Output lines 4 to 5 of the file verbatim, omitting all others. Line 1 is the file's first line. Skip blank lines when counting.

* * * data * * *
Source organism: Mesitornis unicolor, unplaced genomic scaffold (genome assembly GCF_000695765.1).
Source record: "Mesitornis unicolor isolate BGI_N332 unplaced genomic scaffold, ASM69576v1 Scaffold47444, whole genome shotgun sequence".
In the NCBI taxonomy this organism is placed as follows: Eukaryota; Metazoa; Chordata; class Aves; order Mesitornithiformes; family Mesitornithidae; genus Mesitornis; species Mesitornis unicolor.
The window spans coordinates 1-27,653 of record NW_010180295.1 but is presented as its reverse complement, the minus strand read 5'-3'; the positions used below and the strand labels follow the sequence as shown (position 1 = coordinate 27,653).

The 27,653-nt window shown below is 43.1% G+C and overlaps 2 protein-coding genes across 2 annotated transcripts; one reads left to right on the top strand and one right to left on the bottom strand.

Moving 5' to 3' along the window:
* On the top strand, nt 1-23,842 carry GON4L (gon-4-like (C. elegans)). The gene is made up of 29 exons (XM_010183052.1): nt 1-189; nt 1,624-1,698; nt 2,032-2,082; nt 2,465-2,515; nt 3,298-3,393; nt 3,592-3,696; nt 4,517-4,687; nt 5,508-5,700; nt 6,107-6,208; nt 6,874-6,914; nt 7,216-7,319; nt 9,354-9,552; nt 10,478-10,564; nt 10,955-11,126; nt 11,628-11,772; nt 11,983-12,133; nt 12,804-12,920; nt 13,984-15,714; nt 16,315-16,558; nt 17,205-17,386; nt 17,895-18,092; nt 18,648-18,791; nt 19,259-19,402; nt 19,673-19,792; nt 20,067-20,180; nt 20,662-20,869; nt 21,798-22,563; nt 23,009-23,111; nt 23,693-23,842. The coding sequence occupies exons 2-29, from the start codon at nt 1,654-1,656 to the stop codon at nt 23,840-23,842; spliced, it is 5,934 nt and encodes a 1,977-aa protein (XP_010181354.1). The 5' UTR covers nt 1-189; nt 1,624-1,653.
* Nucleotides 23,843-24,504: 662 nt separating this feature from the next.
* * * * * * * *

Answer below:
The window spans coordinates 1-27,653 of record NW_010180295.1 but is presented as its reverse complement, the minus strand read 5'-3'; the positions used below and the strand labels follow the sequence as shown (position 1 = coordinate 27,653).

The 27,653-nt window shown below is 43.1% G+C and overlaps 2 protein-coding genes across 2 annotated transcripts; one reads left to right on the top strand and one right to left on the bottom strand.